Materials science has developed to a point where it is now regarded as a sector in its own right. The technology is often complex with small iterations having a marked effect on the properties of the material. It is important to understand the technical effect behind the complex interplay between the components of the materials in order to secure the optimum protection for your invention.
Materials science is often regarded as a sub-sector of its close cousins, physics, chemistry and engineering due to the fact that many materials find their application in these sectors. However, we believe that this is an outdated approach to materials science that doesn’t do justice to its specialised nature and rapidly developing commercial relevance.
At Elkington and Fife, we realise that the rapid advances in the structure, properties and performance of materials at the molecular level, e.g. molecular devices or macroscopic level, e.g. materials with unique properties, make this a highly specialist field that should be handled by specialists who not only have in-depth knowledge of the chemistry and physics behind such materials but also understand how your products benefit from the integration of such materials and who understand the business behind your products.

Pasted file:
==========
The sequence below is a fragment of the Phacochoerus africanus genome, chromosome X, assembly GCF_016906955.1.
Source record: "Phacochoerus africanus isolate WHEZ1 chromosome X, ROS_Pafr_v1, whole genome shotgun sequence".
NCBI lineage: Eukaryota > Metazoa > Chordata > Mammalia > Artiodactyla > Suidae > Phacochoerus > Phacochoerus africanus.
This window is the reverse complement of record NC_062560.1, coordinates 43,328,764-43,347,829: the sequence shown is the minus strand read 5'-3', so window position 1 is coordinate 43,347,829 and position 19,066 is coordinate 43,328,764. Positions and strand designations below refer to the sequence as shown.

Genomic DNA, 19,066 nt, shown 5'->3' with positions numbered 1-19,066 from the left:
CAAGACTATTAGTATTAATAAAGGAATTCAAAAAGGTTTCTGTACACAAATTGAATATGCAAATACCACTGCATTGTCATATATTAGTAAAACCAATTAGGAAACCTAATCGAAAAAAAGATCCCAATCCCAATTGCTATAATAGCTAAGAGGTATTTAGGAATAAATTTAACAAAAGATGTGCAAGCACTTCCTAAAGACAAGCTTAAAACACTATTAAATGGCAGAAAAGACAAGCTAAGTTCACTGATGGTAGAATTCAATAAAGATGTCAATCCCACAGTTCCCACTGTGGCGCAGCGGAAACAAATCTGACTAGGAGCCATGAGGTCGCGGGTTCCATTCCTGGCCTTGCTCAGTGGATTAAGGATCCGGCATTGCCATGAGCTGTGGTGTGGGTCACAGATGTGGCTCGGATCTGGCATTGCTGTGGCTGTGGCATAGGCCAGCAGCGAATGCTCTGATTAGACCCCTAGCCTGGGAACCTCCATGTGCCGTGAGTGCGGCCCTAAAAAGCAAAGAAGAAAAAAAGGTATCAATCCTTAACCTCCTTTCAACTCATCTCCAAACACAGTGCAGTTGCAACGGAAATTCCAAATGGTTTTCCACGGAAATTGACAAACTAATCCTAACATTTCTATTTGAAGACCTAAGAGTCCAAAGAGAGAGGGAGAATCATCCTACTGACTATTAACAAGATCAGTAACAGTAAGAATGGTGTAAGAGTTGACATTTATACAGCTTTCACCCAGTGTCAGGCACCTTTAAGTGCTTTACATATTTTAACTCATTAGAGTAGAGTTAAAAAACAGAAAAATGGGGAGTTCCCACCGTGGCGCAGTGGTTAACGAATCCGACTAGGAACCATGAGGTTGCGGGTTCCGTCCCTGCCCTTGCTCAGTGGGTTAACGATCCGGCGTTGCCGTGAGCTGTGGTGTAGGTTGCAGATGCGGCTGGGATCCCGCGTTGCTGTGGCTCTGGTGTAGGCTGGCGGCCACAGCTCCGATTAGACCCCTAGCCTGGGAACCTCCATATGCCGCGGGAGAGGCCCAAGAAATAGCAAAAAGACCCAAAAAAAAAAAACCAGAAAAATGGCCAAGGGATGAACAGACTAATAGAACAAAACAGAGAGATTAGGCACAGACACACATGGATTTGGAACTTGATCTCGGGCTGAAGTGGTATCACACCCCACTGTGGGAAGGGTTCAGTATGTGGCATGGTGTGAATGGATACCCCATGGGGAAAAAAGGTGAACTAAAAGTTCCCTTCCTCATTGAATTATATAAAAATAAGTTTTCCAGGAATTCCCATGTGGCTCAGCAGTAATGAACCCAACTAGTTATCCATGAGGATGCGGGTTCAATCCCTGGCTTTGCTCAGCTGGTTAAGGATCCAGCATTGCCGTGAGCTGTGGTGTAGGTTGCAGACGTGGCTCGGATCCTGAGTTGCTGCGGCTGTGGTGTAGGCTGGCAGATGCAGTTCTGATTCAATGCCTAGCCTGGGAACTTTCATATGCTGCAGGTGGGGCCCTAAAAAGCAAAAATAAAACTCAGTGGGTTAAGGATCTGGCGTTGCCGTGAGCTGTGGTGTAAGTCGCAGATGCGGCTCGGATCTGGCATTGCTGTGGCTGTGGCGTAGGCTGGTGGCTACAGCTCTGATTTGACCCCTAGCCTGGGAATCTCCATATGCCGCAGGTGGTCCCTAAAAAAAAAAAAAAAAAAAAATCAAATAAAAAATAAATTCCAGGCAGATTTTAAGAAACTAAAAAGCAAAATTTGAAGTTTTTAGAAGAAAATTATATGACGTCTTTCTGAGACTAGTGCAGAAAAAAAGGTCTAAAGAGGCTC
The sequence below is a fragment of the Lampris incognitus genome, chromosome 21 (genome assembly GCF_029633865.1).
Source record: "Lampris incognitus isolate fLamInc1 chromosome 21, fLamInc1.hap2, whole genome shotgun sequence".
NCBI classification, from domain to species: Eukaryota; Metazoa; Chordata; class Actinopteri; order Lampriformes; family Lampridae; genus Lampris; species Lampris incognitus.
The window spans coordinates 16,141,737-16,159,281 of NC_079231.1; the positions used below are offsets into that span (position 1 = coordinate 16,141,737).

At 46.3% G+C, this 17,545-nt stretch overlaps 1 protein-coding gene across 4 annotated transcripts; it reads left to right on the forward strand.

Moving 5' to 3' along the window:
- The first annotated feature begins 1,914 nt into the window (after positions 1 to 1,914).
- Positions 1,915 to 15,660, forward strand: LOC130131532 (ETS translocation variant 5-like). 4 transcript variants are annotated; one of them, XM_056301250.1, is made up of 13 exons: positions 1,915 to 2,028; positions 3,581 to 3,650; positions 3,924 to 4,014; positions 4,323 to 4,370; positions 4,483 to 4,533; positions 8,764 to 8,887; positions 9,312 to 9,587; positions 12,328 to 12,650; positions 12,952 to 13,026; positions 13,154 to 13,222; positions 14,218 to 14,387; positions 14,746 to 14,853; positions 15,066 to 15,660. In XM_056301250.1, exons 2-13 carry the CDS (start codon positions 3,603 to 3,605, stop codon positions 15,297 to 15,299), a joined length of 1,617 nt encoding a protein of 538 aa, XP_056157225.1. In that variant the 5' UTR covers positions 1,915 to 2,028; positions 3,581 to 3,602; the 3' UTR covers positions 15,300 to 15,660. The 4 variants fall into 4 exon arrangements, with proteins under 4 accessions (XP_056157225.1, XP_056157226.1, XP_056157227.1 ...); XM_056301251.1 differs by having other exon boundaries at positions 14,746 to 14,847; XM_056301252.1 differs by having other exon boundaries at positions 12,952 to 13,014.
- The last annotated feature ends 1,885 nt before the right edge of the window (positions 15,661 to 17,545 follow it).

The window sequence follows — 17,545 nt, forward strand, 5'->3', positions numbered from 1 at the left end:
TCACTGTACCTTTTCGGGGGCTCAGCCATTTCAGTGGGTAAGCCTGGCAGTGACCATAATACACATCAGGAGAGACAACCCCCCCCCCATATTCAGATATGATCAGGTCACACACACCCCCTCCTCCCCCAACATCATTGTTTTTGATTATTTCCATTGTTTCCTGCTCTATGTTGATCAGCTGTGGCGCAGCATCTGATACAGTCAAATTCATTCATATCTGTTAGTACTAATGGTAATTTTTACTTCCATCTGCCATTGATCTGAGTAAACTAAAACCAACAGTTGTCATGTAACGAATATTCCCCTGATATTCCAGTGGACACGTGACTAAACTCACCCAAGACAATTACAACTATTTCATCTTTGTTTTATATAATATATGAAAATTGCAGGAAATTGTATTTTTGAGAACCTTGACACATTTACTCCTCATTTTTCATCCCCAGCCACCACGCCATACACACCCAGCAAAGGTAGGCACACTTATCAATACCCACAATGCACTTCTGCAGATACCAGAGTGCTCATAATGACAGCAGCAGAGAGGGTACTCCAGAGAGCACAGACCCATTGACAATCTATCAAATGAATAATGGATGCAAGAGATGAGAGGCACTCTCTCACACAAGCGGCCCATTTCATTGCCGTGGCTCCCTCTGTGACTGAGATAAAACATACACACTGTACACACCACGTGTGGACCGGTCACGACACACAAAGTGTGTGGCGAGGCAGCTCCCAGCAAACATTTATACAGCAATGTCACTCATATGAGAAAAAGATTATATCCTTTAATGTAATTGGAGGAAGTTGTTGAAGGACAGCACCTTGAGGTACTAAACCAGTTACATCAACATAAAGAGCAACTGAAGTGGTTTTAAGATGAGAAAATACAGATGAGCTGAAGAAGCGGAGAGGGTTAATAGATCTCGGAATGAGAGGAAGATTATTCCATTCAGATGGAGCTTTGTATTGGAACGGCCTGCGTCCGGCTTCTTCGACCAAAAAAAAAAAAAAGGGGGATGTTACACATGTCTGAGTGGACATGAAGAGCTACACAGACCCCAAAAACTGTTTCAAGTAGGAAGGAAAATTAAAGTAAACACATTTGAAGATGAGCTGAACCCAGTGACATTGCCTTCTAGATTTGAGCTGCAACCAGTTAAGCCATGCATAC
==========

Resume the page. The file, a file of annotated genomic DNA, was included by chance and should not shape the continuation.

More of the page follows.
Our team of attorneys is highly experienced in providing expertise in both the materials associated with research (nanomaterials, biomaterials and electronic, optical and magnetic materials) and those more closely associated with industry (ceramics and glasses, composite materials, polymers and metal alloys).
Our team includes attorneys with distinguished academic careers in nanotechnology, who have contributed to pioneering research in various materials science subjects and are therefore ideally positioned to safeguard your intellectual property and commercial interest in this rapidly developing sector.